Deploying a self-managed Airflow web server

This page describes how to deploy the Airflow web server to a Cloud Composer environment's Kubernetes cluster. Use this guide if you:

  • Require control over where the Airflow web server is deployed.
  • Have a DAG that must be imported from a consistent set of IP addresses, such as for authentication with on-premises systems.

Before you begin

  • Be familiar with How to deploy a workload to Google Kubernetes Engine.
  • Install the Cloud SDK.
  • Create a Cloud Composer environment.
  • You'll be deploying the Airflow web server to a worker machine type, which has fewer vCPUs than the default web server and is shared with the Airflow workers. Depending on load size, you might need to increase the number of worker nodes.
  • Cloud Composer garbage collection can remove older images. As a best practice, synchronize the web server image path/tag with the image that the scheduler and workers are running—each time you install a package or upgrade versions. To do so, retrieve the image name from the scheduler pod configuration and use that value to update your self-managed web server.

Determine the Cloud Composer environment's GKE cluster

Use the gcloud composer environments describe command to show the properties of a Cloud Composer environment, including the GKE cluster.

The cluster is listed as the gkeCluster. Also take note of the zone where the cluster is deployed, for example us-central1-b, by looking at the last part of the location property (config > nodeConfig > location).

gcloud composer environments describe ENVIRONMENT_NAME \
    --location LOCATION 


  • ENVIRONMENT_NAME is the name of the environment.
  • LOCATION is the Compute Engine region where the environment is located.

This document now refers to the cluster as ${GKE_CLUSTER} and the zone as ${GKE_LOCATION}.

Connect to the GKE cluster

Use gcloud to connect the kubectl command to the cluster.

gcloud container clusters get-credentials ${GKE_CLUSTER} --zone ${GKE_LOCATION}

Get the pod configuration for the scheduler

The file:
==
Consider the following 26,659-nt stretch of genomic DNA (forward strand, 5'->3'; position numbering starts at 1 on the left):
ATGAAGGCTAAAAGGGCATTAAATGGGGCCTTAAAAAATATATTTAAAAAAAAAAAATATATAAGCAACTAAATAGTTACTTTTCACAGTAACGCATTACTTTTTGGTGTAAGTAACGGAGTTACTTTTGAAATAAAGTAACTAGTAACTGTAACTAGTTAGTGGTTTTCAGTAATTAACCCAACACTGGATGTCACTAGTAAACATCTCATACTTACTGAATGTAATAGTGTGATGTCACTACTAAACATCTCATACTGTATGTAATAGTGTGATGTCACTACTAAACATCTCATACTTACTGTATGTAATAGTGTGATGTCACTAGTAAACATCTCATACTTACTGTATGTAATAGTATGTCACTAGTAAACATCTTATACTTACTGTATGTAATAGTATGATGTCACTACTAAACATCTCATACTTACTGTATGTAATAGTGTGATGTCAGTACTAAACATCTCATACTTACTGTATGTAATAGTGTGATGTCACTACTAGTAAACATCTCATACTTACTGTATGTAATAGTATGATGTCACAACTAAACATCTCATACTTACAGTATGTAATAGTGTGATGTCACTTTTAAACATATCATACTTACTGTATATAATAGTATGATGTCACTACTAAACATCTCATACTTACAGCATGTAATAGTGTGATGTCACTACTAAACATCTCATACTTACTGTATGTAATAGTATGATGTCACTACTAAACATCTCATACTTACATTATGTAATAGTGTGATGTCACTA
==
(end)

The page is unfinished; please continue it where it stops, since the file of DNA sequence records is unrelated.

The Airflow web server uses the same Docker image as the Airflow scheduler, so get the configuration of the scheduler pod to use as a starting point.

kubectl get pods --all-namespaces

Look for a pod with a name like airflow-scheduler-1a2b3c-x0yz. Get the configuration for the scheduler pod and write it to airflow-webserver.yaml.

kubectl get pod -n NAMESPACE airflow-scheduler-1a2b3c-x0yz -o yaml > airflow-webserver.yaml

where NAMESPACE is the namespace in which the scheduler pod runs, such as composer-1-7-2-airflow-1-9-0-4d5e6f.

Create the web server deployment configuration

Modify airflow-webserver.yaml in a plain text editor to create a web server deployment configuration.

  1. Replace the apiVersion, kind, and metadata sections with the following deployment configuration. Do not delete the original spec section. You use it at a later step.

    apiVersion: apps/v1
    kind: Deployment
      name: airflow-webserver
        run: airflow-webserver
      replicas: 1
          run: airflow-webserver
          maxSurge: 1
          maxUnavailable: 1
        type: RollingUpdate
            run: airflow-webserver
  2. Replace airflow-scheduler with airflow-webserver in labels and names. Note: the web server container image does not change. The same image is used for workers, the scheduler, and the web server.

  3. Delete the status section and all sections that are nested inside it.

  4. Indent the original spec section so that spec is a key for the template section.

  5. Replace - scheduler with - webserver in the - args: section.

  6. Replace the livenessProbe section with one that polls the health endpoint.

                - curl
                - localhost:8080/_ah/health

Create the web server service configuration

Create a service configuration file called airflow-webserver-service.yaml.

apiVersion: v1
kind: Service
  name: airflow-webserver-service
    run: airflow-webserver
  - port: 8080
    protocol: TCP
    targetPort: 8080
    run: airflow-webserver
  sessionAffinity: None
  type: ClusterIP

Deploy the web server

  1. Deploy the web server pod.

    kubectl create -n NAMESPACE -f airflow-webserver.yaml
  2. Deploy the web server service.

    kubectl create -n NAMESPACE -f airflow-webserver-service.yaml

Connect to the web server

Because the deployment uses ClusterIP, the web server is not accessible from outside the Kubernetes cluster without using a proxy.

  1. Find the web server pod.

    kubectl get pods --all-namespaces
  2. Forward the web server port to your local machine.

    kubectl -n NAMESPACE port-forward airflow-webserver-1a2b3cd-0x9yz 8080:8080
  3. Open the Airflow web server in your web browser at http://localhost:8080/admin/.

What's next